After criticism, Hochul tries to clarify comments on subway killing

Progressives criticized the governor – and Mayor Adams – for not forcefully condemning the killing of Jordan Neely.

Jordan Neely, a 30-year-old performer and Michael Jackson impersonator, was choked to death on a subway car on Monday after he was placed in a chokehold by a still-unidentified man.

Jordan Neely, a 30-year-old performer and Michael Jackson impersonator, was choked to death on a subway car on Monday after he was placed in a chokehold by a still-unidentified man. Alexi Rosenfeld/Getty Images

The killing of Jordan Neely on a New York City subway was “horrific,” Gov. Kathy Hochul said Thursday morning. That was a more direct response than what she said the day before, when she focused more on the other subway riders than the man who was killed.

Her initially muted reaction, as well as New York City Mayor Eric Adams’ apparent hesitation to condemn the killing of a Black man on the subway who was homeless, have prompted confusion and anger among some state and city lawmakers.

“I have yet to hear a real explanation from any official hesitating to condemn the killing of Jordan Neely about what makes condemning this violence so ‘complicated,’” progressive Rep. Alexandria Ocasio-Cortez tweeted Thursday afternoon. “Killing is wrong. Killing the poor is wrong. Killing the mentally ill is wrong. Why is that so hard to say?”

Jordan Neely, a 30-year-old performer and Michael Jackson impersonator, was choked to death on a subway car on Monday after he was placed in a chokehold by a still-unidentified man. Neely had reportedly come onto the car and started yelling at other passengers, and the other man – reportedly a former Marine who had not been charged as of Thursday afternoon – placed Neely in a chokehold for several minutes. The city’s Office of Chief Medical Examiner ruled the death a homicide as a result of the chokehold. A witness at the scene said that Neely was restrained for about 15 minutes.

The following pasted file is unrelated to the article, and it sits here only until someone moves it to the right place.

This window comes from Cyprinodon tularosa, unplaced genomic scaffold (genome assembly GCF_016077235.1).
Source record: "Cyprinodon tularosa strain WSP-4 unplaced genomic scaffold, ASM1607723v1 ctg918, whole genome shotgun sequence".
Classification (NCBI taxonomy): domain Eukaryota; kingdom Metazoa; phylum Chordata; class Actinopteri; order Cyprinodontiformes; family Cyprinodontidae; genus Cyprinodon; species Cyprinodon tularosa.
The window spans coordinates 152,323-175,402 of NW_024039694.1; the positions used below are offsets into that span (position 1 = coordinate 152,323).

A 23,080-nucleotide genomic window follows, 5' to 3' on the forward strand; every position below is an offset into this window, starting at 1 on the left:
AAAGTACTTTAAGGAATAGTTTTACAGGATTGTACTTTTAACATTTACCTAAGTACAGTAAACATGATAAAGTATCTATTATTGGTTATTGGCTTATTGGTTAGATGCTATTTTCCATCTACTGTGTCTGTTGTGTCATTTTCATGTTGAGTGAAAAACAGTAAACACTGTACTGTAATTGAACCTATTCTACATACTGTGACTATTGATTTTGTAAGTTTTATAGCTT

The initial reactions from Hochul and Adams – who have partnered to tackle violent crime on the subway and deployed more cops in the subway along with mental health outreach teams – struck other lawmakers as vague and not sufficiently condemning of Neely’s killing.

After video of the killing was published, Hochul said on Wednesday that there were “consequences for behavior,” initially leaving it ambiguous whether she was referring to Neely’s behavior or that of his still-anonymous killer. On Thursday, a spokesperson for the governor attempted to clarify her comments, telling City & State that “she was asked about someone not being charged for murder and said there should be consequences.”

The governor’s comments on Wednesday largely focused on safety from the average subway riders’ perspective, rather than the man who was killed. “That was deeply disturbing,” she said of the video, after a press conference touting changes to the state’s bail law. “And that caused a lot of fear in people. And actually the mayor and I are working so hard to restore that sense of safety. We have the cameras on the subways. We have more police officers, we're assisting with overtime. We've been doing so much. And the numbers have been improving. The number of crimes on subways has been declining.”

The governor, notably, didn’t extend the usual apologies and compassion for the victim and his loved ones – something she made sure to do some 24 hours later, at another press appearance. “I do want to acknowledge how horrific it was to view a video of Jordan Neely being killed for being a passenger on the subway trains,” she said on Thursday. “And so our hearts go out to his family. I’m really pleased that the district attorney is looking into this matter. As I said, there had to be consequences, and so we’ll see how this unfolds. But his family deserves justice.”

In her strongest comments on the killing so far, Hochul then said that “no one has the right to take the life of another person.” “This was an unarmed individual who had been on the subway many times, known by many of the regular travelers. And you know, sometimes people have an episode where they're displaying their feelings in a loud and emotional way, but it became very clear that, you know, he was not going to cause harm to these other people,” she said of Neely. “And the video of three individuals holding him down until the last breath was snuffed out of him. I would say it was a very extreme response.”

Hochul’s lieutenant governor, Antonio Delgado, was more blunt. “The consequences for mental health problems in New York should not be death,” he wrote in a brief tweet on Thursday.

Mayor Adams, who has in the past been outspoken about the possibility of people falling victim to crime on the subway, urged the public not to jump to conclusions.